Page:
With their intelligence and eagerness, border collies have dominated the world of competitive dog sports for many years, especially in the obedience ring. Originally from Scotland, the border collie gained immense popularity in Australia and New Zealand as a working sheepdog.
History and Origin
Long before Great Britain became industrialized, the British Isles depended on wool from sheep to sustain its economy. This was especially true in Scotland. The flocks of sheep required constant herding, and it was the border collie that performed this job admirably.
Border collies were first mentioned in 1570 in a book about English sheep dogs. Since then, various breeds of sheep herding dogs have been developed, but none has compared to the Scottish border collie. The breed originally evolved in the 1890s in the border counties between England and Scotland, after which it was named.
Appearance and Size
The border collie is a small to medium-sized dog with a medium-sized muzzle. The head is wedge shaped and the ears are either semi-erect or fully erect. The double hair coat is weather resistant. There are two coat varieties, the smooth coat, which is a very short coated variety and the long coat . The area around the neck has a lot more hair, giving the appearance of a mane. The border collie comes in a variety of colors and combinations. The most common color is black with or without the traditional white blaze, collar, stockings and tail tip and with or without tan points. Other colors include white, liver, red, chocolate, blue merle, color-headed whites and sable. The adult border collie stands about 19 to 25 inches at the shoulder and weighs around 40 pounds.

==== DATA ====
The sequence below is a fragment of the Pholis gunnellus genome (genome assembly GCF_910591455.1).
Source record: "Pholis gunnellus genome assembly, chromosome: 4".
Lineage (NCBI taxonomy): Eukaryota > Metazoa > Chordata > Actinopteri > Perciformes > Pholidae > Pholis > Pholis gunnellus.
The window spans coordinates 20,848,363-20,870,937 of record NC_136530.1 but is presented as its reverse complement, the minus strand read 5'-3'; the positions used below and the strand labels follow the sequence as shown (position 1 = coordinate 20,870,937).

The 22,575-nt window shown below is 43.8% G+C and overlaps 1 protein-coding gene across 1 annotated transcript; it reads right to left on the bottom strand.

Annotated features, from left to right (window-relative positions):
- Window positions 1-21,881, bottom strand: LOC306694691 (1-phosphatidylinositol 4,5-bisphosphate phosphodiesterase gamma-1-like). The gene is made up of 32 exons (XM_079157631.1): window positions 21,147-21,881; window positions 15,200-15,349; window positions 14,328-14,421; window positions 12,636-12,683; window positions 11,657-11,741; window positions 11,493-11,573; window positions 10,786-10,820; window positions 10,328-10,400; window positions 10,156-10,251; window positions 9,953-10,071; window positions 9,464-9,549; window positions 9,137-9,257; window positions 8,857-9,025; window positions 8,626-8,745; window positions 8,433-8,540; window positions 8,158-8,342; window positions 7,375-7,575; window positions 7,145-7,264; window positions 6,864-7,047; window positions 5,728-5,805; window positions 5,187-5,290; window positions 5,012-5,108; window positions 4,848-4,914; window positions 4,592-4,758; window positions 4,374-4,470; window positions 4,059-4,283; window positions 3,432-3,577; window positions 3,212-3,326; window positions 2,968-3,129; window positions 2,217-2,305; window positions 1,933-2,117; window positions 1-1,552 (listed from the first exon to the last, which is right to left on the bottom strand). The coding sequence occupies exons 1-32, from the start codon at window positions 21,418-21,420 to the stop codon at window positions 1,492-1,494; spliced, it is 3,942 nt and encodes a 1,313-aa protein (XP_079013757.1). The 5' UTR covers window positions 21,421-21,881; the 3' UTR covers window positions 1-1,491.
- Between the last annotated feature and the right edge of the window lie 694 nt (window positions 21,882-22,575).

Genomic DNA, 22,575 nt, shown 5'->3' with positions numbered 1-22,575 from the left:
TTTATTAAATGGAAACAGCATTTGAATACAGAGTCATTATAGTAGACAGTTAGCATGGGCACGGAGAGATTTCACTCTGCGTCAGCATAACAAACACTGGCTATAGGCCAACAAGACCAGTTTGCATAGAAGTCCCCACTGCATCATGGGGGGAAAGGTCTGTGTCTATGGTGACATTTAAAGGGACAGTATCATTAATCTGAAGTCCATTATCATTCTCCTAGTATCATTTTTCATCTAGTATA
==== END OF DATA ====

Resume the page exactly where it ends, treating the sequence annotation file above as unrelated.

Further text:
The great love of the border collie’s life is to herd sheep, although they can also herd cattle. The breed is able to creep and crouch and spring into action as soon as a sheep gets out of line. The dog is agile and quick and considered one of the most intelligent of all breeds. Therefore, they require a lot of structure, supervision and education.
Home and Family Relations
As a loyal and faithful breed, Border Collies are very much “one person dogs”. They will develop an intense relationship with one individual, often to the exclusion of others. This characteristic makes them a poor choice for families. Border collies can be affectionate toward friends but reserved toward strangers and make excellent watchdogs.
The border collie loves to learn and play games. The Border Collies’ intelligence requires any owner to be dedicated, consistent and willing to spend a great deal of time (more than with most other breeds) where training is concerned. Otherwise, a frustrated, confused and difficult dog will result. Many Border Collies can be trained to respond to hand signals and whistles.